Blog Feature

By: Jennifer Devitt on March 27th, 2016

It's Women's History Month, take a minute to learn about some key women in tech.

March is Women's History Month.  As a woman, a mom of 2 daughters and a tech executive I thought I would take a minute to reflect on women in technology. It is often overlooked in discussions of the lack of women in tech that the first "programmer" was a woman. Ada Lovelace (1815-1852) is credited with writing the first computer program. So, women in technology is not exactly a novelty. Let's take a look at some current women in tech in 2016, shall we?

1. Sheryl Sandberg, COO Facebook. Sheryl is the first women to serve on Facebook's Executive Board. Sheryl is a graduate of Harvard College and Harvard Business School. She is an acclaimed author of "Lean In". In addition, Sheryl has received countless honors such as Most Powerful Women in Business by Forbes, 50 Women to Watch by the Wall Street Journal as well as the Time 100.

2. Carol Shaw, Atari Game Developer. A graduate from Berkley with a Computer Science degree, Carol began as a game developer for Atari in the late 1970's. Carol is credited with developing "River Raid" their most popular shooter game.

3. Marissa Mayer, CEO Yahoo! On July 6, 2012, Marissa was appointed President and CEO of Yahoo! Send the tech and business world in a tizzy! In 2014 she became one of the highest paid CEO's in the country. Marissa is often times misjudged for her balance of family and her career by taking minimal maternity leave.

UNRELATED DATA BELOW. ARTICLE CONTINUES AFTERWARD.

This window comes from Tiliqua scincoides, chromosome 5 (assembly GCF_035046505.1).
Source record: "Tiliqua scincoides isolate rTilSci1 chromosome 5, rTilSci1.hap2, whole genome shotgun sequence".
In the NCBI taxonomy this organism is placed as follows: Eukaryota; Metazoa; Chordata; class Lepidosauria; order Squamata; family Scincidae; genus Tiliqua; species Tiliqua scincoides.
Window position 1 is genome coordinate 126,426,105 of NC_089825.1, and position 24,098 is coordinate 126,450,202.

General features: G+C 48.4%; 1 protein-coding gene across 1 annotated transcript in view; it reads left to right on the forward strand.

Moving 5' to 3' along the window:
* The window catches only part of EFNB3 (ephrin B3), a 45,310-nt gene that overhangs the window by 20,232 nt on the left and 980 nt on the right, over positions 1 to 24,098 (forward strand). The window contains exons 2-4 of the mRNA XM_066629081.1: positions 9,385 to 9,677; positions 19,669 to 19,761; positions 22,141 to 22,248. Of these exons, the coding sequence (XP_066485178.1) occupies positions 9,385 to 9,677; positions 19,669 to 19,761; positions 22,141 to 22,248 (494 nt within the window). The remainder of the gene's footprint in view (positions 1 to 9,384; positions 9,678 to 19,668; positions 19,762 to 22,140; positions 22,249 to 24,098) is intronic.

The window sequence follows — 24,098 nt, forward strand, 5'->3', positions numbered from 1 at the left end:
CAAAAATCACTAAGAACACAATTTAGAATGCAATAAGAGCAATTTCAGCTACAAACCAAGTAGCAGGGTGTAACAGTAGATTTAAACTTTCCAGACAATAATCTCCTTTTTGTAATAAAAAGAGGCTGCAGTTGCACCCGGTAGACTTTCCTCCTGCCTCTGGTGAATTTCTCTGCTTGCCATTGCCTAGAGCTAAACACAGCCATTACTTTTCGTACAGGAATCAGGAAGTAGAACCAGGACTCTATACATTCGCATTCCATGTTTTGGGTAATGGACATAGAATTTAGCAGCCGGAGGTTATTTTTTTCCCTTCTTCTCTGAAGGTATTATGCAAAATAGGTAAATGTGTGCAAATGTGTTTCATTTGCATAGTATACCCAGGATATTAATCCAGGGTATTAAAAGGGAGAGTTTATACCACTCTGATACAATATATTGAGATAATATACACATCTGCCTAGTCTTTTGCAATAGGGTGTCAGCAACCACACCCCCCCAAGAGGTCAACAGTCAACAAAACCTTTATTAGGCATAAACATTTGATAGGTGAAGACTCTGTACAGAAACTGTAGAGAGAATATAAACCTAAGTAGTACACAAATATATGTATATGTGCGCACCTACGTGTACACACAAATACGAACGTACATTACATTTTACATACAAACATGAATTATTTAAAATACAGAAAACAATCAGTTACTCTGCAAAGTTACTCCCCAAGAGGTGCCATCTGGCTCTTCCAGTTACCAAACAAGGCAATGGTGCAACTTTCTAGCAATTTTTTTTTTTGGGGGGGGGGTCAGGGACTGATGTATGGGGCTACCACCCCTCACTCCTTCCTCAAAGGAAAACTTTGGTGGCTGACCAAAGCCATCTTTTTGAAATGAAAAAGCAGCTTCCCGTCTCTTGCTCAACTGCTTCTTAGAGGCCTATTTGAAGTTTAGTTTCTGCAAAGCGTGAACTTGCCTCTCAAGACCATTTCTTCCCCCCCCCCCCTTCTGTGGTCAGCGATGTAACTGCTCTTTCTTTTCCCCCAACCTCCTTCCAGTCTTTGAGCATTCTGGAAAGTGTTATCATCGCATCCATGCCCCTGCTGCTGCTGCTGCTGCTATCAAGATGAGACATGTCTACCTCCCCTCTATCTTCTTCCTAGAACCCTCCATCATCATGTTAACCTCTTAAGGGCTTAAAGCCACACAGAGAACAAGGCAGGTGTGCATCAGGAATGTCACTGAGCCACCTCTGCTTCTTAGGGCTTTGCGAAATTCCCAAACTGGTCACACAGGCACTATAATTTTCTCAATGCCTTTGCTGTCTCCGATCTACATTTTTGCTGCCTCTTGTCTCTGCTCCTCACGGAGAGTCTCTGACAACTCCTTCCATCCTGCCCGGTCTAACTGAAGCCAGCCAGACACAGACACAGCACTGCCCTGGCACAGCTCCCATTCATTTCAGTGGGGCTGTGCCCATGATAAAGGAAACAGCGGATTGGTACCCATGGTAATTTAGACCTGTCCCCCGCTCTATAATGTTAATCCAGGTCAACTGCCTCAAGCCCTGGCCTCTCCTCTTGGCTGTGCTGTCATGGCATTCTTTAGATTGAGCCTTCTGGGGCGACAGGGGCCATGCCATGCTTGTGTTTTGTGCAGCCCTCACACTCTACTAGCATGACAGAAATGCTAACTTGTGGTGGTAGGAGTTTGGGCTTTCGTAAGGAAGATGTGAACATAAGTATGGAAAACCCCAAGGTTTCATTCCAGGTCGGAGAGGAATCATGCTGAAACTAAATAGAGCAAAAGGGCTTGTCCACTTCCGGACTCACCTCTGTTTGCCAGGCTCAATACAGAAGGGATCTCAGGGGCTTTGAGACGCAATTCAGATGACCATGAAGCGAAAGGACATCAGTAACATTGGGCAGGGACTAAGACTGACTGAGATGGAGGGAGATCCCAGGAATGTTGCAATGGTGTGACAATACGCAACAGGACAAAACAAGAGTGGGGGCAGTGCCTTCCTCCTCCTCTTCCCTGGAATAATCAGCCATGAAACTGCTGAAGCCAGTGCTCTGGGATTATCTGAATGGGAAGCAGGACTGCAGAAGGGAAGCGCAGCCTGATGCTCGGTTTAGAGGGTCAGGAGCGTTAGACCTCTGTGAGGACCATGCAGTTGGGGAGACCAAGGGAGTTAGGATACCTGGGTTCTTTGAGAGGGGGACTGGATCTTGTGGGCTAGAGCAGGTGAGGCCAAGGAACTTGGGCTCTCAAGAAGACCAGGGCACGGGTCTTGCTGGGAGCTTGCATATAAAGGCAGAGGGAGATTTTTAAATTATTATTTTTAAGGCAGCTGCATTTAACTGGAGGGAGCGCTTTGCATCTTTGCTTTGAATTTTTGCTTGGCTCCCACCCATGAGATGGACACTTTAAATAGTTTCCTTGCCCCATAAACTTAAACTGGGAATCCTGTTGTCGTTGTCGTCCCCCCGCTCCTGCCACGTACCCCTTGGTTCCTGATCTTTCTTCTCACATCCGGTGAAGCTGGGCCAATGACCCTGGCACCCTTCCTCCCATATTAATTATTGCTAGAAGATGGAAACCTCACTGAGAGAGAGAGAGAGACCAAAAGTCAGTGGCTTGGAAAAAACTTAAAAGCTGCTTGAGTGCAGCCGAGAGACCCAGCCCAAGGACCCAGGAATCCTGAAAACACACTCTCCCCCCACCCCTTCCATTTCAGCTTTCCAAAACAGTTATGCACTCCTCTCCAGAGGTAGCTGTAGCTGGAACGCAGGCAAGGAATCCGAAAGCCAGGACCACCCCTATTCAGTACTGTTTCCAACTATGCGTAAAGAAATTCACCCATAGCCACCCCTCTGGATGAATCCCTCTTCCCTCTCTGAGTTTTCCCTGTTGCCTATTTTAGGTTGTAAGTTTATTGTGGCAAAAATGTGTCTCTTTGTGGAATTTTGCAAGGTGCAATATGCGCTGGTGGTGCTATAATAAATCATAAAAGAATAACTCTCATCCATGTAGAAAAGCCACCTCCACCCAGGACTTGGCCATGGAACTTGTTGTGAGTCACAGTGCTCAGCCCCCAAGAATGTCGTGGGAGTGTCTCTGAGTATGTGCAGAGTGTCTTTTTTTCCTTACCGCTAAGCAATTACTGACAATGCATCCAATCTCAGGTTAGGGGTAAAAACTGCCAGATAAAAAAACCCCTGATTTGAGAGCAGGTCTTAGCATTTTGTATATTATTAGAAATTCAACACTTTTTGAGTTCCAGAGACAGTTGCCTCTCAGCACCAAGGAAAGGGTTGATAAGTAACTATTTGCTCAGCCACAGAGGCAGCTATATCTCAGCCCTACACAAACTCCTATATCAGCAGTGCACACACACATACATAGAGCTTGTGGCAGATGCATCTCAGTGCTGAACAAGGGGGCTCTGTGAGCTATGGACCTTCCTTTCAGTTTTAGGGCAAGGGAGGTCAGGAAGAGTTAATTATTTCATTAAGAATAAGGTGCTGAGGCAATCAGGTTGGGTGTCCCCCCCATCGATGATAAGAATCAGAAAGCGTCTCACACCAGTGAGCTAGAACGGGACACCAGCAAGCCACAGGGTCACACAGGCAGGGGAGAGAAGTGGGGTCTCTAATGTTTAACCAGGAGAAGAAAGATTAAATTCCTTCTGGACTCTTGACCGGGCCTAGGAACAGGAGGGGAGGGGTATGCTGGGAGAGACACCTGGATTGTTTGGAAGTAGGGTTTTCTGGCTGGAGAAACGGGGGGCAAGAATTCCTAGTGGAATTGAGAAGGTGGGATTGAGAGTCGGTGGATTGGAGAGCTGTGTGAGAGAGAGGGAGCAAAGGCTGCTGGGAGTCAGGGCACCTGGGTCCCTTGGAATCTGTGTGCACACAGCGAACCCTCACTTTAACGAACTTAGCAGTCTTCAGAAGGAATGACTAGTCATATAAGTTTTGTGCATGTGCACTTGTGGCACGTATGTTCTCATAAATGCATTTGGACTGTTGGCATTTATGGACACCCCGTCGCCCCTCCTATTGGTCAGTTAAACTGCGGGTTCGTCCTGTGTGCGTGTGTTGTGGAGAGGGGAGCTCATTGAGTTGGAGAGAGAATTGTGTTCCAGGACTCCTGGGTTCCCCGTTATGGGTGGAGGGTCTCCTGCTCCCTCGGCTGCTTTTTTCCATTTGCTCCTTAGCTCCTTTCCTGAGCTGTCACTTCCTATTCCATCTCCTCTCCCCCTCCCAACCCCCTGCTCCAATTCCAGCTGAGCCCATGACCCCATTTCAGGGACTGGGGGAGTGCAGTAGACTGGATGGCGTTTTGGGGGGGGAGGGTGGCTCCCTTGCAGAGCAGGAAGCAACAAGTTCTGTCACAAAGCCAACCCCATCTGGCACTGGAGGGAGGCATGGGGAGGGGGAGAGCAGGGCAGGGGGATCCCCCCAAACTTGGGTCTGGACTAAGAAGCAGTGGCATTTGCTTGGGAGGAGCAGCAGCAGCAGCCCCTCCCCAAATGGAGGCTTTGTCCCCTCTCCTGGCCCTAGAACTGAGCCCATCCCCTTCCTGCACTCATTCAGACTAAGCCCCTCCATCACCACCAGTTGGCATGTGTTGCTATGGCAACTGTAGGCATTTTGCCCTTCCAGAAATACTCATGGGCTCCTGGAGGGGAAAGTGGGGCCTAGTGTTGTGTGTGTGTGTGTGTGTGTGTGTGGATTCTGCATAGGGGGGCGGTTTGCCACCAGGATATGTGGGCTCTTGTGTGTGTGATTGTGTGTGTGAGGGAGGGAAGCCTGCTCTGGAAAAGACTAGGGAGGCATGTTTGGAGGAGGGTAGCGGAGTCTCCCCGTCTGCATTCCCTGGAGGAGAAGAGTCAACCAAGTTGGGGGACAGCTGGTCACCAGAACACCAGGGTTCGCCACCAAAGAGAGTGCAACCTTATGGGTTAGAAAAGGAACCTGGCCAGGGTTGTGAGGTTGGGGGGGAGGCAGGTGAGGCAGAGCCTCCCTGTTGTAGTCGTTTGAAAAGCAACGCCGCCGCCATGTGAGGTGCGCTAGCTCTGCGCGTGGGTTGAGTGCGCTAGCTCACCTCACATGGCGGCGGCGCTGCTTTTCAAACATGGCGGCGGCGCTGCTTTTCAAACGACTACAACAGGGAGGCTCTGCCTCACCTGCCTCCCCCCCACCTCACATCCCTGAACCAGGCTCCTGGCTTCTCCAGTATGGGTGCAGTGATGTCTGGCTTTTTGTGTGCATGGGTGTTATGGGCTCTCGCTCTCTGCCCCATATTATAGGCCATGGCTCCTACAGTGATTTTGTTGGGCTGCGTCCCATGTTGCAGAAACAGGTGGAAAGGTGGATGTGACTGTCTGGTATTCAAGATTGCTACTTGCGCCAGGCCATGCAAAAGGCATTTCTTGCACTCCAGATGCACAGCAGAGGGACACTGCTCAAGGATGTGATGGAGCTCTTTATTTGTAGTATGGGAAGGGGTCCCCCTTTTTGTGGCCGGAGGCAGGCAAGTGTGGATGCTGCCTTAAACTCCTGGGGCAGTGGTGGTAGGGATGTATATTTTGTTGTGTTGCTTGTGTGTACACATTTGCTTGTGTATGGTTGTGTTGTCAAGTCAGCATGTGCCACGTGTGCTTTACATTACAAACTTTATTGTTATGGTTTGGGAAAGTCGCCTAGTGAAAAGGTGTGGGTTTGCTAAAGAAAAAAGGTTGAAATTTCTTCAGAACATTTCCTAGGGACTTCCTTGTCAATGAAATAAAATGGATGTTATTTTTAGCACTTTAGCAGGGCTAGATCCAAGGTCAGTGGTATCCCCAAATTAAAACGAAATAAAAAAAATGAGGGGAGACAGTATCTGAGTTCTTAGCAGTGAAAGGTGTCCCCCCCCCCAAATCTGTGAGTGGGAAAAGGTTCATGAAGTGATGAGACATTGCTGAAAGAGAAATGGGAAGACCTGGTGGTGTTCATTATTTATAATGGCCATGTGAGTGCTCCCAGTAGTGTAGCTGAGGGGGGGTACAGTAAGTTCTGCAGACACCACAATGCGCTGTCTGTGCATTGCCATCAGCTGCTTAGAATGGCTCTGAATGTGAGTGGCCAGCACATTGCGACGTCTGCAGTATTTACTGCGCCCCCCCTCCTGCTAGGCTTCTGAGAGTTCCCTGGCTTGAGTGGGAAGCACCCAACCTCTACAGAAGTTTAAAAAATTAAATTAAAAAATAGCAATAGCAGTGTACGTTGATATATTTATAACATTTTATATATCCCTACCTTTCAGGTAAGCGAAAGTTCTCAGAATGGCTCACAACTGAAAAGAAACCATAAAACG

4. Women in tech everywhere. Recently, SYDCON participated in a STEM event for middle school girls. As part of our expo presentation, I shared Googles website to encourage girls. The Made With Code site offers a "Mentors" tab with women and girls in all walks of life embracing technology and/or code to make a difference in the world or succeed in business. I encourage you to head over to the Mentors page and watch these short inspiring videos. As was discussed in a recent Mashable article "Not all women in tech have to be coders, but it helps", a successful career in tech doesn't have to mean you are a "coder'. Understanding code helps. I am known to preach what I believe to be the importance of learning to code and technology in our education system, for all students - girls and boys! So, to practice what I preach, I am learning to code thru and the aid of some of our talented developers here on staff at SYDCON. I am enjoying my remedial education so far. But, I have been a successful woman in technology for several years now without being a coder. I have long embraced technology and advocated for furthering its place in education. Just like not all jobs in healthcare require you to be an MD, not all jobs in tech require you to be a programmer. In 2016 and beyond all companies will pivot to in some way become a technology company.



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